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Learning to Flinch (Live)

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Album Review

In 1992, Warren Zevon still had a loyal audience, but he was no longer the top-shelf rock star he had once been, and since economics prevented him from taking a full band out on the road, he began performing as, to use his words, "a heavy-metal folk singer," playing solo with an amplified acoustic guitar or keyboard for accompaniment. Learning to Flinch was recorded during Zevon's world tour of that year, featuring 16 songs recorded straight to DAT tape by his soundman Duncan Aldrich. While a few of the songs suffer a bit in their stripped down arrangements, what's surprising is how Zevon often uses his solo status as a chance to take the songs in unexpected directions; the ominous synthesizer patterns he weaves through "Roland the Headless Thompson Gunner" suggest the score to some imaginary Werner Herzog film, his long romp on guitar through "Poor Poor Pitiful Me" may not need to go on for nine minutes but it takes far longer than you'd expect to realize its length, and his use of distortion and digital looping gives the music a broader spectrum than expected. These songs also cut to the emotional chase fast and clean in these recordings; "Mister Bad Example"'s dark humor goes deeper (and generates more laughs) in this performance, while it's hard to imagine what Zevon's old pal Bruce Springsteen must have thought after being most uncharitably name-checked in "The Indifference of Heaven." As a document of Zevon as a live act, Learning to Flinch doesn't match the power of 1981's Stand in the Fire, but it shows that the man had smarts, charisma and imagination that would carry the show regardless of the format of his performance, and there are plenty of remarkable moments captured here. [A limited edition of the CD was also released.]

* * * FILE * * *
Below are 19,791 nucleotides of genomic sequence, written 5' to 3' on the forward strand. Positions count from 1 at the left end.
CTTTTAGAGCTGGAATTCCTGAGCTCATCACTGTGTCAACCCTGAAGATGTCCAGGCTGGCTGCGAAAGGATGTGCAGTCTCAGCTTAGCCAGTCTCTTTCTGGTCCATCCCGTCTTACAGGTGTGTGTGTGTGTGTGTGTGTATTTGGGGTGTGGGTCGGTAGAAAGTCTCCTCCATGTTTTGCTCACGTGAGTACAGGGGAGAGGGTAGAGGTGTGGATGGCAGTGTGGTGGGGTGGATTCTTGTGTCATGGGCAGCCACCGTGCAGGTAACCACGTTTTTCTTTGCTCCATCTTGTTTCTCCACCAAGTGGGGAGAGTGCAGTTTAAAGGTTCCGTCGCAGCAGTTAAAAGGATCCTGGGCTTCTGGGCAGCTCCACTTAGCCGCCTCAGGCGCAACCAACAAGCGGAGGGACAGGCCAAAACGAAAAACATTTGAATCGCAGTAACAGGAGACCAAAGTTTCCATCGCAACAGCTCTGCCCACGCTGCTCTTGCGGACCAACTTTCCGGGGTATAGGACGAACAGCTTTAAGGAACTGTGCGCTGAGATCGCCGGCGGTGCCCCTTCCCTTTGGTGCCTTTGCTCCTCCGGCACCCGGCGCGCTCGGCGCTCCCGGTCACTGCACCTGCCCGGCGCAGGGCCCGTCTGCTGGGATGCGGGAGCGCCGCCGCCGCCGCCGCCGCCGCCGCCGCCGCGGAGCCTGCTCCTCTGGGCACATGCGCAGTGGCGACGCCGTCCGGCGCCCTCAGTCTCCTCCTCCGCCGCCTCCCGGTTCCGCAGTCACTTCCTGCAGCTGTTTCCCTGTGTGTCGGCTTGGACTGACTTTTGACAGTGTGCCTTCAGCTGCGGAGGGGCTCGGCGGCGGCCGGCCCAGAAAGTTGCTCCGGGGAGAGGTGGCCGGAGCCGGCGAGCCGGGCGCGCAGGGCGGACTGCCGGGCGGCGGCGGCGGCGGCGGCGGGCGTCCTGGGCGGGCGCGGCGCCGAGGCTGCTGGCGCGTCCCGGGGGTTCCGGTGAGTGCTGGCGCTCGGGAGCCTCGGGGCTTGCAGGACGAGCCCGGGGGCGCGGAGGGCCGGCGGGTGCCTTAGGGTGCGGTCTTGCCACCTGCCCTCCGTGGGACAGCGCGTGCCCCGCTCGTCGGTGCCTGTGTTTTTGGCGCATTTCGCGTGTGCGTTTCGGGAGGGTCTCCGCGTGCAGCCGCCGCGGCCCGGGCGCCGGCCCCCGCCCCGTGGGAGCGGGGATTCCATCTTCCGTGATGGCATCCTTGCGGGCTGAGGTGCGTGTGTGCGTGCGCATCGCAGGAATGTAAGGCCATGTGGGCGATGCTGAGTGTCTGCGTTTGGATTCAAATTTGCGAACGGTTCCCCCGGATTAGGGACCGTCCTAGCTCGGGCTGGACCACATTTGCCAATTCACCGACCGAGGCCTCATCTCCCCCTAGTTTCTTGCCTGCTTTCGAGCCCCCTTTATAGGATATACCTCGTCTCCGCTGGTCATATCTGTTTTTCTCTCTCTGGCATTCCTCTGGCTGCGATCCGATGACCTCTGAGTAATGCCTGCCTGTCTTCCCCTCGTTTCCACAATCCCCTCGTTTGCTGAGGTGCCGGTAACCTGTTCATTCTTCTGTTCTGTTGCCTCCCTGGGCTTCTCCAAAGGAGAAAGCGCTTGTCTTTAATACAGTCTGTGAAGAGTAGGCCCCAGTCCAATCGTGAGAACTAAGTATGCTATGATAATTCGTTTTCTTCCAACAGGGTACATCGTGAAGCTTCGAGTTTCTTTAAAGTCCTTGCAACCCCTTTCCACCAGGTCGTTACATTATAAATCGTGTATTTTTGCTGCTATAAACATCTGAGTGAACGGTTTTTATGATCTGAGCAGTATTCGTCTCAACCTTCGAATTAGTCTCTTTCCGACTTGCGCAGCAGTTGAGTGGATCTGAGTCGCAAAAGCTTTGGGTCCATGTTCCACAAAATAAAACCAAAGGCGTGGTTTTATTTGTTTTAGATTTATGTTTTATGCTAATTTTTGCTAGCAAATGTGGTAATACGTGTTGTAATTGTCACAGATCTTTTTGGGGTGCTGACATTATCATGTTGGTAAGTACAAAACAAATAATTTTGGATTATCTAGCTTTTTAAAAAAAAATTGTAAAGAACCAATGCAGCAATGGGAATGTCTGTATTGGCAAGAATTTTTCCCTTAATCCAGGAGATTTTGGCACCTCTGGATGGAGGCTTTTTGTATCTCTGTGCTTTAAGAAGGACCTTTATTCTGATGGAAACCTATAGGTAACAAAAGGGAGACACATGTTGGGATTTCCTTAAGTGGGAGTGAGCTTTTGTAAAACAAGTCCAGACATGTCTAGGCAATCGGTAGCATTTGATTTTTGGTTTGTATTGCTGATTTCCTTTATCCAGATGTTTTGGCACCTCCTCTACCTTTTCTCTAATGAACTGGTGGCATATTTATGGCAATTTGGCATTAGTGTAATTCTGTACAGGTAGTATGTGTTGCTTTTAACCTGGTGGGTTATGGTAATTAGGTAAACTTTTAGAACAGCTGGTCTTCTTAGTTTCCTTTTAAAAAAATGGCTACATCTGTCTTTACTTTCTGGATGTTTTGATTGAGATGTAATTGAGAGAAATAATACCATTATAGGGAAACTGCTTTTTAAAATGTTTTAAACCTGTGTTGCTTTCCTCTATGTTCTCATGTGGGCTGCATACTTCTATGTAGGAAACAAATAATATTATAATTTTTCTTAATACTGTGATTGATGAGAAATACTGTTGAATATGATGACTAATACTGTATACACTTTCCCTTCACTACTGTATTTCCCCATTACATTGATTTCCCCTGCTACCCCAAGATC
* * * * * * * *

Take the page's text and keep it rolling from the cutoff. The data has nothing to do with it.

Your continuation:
Born: 24 January 1947 in Chicago, IL

Genre: Rock

Years Active: '60s, '70s, '80s, '90s, '00s

Few of rock & roll's great misanthropes were as talented, as charming, or as committed to their cynicism as Warren Zevon. A singer and songwriter whose music often dealt with outlaws, mercenaries, sociopaths, and villains of all stripes, Zevon's lyrics displayed a keen and ready wit despite their often uncomfortable narrative circumstances, and while he could write of love and gentler emotions, he did so with the firm conviction that such stories rarely end happily. Though he frequently worked with...
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Learning to Flinch (Live), Warren Zevon
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